Pastor Murray McLellan

John’s Gospel – The Prologue – Part One

 

Commentary on John’s Gospel

It is our prayer that you are blessed through this series.

 

The Gospel of John

John's Good News

A. God’s Revelation of Himself

B. God’s Ultimate Revelation

The Prologue (1:1-18) (Part One)

Let us now look to John’s gospel to see whom it is that John wants us to trust.

“In the beginning was the Word, and the Word was with God, and the Word was God. He was in the beginning with God. All things were made through Him, and without Him nothing was made that was made. In Him was life, and the life was the light of men. And the light shines in the darkness, and the darkness did not comprehend it. There was a man sent from God, whose name was John. This man came for a witness, to bear witness of the Light, that all through him might believe. He was not that Light, but was sent to bear witness of that Light. That was the true Light which gives light to every man coming into the world. He was in the world, and the world was made through Him, and the world did not know Him. He came to His own, and His own did not receive Him. But as many as received Him, to them He gave the right to become children of God, to those who believe in His name: Who were born, not of blood, nor of the will of the flesh, nor of the will of man, but of God. And the Word became flesh and dwelt among us, and we beheld His glory, the glory as of the only begotten of the Father, full of grace and truth. John bore witness of Him and cried out, saying, “This was He of whom I said, ‘He who comes after me is preferred before me, for He was before me.'” And of His fullness we have all received, and grace for grace. For the law was given through Moses, but grace and truth came through Jesus Christ. No one has seen God at any time. The only begotten Son, who is in the bosom of the Father, He has declared Him.” (John 1:1-18)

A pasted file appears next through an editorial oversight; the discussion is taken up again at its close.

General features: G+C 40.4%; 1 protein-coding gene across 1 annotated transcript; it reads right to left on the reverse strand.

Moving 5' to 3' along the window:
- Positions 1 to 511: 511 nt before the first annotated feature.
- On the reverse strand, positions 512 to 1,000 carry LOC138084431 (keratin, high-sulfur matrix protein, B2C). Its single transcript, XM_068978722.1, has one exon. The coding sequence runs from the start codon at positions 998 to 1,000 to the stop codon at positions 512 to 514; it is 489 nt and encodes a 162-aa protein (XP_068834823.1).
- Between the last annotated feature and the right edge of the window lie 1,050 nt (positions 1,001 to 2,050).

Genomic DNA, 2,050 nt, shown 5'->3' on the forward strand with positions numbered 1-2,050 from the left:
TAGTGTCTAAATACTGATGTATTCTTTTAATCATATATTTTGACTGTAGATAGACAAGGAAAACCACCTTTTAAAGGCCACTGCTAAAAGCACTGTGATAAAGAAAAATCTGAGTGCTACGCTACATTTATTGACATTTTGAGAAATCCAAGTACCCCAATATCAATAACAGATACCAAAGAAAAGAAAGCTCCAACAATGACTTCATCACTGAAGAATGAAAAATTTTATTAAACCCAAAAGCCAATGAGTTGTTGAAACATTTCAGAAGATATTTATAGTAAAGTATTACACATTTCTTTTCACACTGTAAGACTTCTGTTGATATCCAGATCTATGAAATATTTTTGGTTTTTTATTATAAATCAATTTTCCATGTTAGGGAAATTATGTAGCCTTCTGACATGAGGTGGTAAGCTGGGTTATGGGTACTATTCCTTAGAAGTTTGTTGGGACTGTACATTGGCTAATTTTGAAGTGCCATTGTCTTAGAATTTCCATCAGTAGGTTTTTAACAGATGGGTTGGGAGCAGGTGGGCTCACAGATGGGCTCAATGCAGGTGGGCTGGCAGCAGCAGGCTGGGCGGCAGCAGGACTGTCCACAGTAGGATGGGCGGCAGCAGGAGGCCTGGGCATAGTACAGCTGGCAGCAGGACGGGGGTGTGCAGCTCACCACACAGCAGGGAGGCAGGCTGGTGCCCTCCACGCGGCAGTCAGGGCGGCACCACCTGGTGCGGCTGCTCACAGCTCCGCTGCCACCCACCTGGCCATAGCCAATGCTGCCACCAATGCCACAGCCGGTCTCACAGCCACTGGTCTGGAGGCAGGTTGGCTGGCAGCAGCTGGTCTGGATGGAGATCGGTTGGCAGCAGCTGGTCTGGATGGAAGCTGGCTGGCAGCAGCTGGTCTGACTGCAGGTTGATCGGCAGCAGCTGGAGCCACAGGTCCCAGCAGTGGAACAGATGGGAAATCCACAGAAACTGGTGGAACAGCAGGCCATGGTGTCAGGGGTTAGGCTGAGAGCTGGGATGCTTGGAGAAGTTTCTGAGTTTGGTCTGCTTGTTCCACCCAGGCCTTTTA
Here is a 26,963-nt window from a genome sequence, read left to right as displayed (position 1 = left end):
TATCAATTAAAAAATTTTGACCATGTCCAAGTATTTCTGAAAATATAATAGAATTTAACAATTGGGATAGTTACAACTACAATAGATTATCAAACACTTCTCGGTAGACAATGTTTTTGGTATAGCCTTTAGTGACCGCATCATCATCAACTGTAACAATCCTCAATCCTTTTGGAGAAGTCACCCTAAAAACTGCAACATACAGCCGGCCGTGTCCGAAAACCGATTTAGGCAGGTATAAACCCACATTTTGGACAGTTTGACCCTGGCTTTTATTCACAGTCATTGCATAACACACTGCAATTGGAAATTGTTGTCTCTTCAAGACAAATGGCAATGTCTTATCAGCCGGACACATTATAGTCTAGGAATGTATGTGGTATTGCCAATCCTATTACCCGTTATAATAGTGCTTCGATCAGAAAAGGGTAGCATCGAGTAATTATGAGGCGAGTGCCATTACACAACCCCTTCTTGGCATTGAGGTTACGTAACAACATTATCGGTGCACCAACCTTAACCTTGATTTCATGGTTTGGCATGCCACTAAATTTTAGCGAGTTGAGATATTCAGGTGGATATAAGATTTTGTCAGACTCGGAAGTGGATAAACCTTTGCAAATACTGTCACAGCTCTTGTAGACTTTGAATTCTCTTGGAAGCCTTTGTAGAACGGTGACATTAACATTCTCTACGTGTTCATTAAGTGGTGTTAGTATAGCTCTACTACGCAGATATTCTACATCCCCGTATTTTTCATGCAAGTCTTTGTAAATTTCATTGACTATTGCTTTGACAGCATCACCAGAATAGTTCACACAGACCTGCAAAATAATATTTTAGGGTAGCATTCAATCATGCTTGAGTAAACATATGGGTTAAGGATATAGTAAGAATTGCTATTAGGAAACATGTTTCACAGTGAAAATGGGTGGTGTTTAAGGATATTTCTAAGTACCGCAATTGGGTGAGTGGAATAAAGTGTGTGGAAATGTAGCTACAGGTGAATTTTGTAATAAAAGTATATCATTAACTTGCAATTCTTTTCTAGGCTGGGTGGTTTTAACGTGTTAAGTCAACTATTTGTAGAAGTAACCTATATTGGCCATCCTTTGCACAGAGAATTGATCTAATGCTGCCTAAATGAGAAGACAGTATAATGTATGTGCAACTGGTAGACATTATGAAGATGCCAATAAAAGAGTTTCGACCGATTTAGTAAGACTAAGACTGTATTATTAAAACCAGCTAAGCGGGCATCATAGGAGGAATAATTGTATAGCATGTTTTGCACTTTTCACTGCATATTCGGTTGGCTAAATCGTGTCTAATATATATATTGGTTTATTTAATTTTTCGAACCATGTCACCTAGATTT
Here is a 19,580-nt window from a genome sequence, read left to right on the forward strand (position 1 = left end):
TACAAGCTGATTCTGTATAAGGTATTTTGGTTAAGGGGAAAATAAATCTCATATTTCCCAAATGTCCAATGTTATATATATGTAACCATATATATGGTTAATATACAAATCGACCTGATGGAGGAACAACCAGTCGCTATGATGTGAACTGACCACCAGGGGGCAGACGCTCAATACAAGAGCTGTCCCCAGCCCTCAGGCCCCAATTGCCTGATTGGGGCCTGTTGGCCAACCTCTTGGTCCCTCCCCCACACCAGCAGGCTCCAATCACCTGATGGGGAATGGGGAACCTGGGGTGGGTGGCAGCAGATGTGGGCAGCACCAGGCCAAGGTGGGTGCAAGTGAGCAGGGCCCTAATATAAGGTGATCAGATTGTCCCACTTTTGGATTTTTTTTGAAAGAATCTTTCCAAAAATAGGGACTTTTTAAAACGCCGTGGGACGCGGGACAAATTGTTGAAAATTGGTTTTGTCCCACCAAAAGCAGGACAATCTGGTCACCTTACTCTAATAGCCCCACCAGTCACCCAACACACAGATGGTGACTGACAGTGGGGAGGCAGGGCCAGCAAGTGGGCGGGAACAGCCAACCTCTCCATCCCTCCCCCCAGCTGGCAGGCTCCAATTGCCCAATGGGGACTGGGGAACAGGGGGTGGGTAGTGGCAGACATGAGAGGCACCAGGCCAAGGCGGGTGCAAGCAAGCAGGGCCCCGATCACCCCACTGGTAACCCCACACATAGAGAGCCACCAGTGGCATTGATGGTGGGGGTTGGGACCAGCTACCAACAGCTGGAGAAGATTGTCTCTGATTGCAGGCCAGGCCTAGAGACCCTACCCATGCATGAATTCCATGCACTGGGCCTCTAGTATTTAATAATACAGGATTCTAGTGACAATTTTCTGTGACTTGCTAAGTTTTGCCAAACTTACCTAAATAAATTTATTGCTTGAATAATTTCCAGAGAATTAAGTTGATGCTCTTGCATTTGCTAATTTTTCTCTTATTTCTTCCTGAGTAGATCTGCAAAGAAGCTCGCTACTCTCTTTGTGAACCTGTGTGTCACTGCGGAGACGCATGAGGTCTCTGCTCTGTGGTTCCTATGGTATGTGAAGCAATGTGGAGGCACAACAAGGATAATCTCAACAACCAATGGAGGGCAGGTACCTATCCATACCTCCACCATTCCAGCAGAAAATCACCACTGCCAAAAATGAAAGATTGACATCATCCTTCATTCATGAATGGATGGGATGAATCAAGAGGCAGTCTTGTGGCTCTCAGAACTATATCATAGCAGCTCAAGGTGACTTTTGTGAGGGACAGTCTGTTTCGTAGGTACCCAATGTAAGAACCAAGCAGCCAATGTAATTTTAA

Perhaps you have heard the story of the four year old busily drawing at the table. Her mother came up from behind and asked her, “What are you drawing, Honey?”

With much concentration going into the artwork, the four year old replied, “I’m drawing a picture of God.”

“But no one knows what God looks like,” her mother tried to explain to her daughter.

“Well, they will when I’m finished,” stated the little girl, undaunted.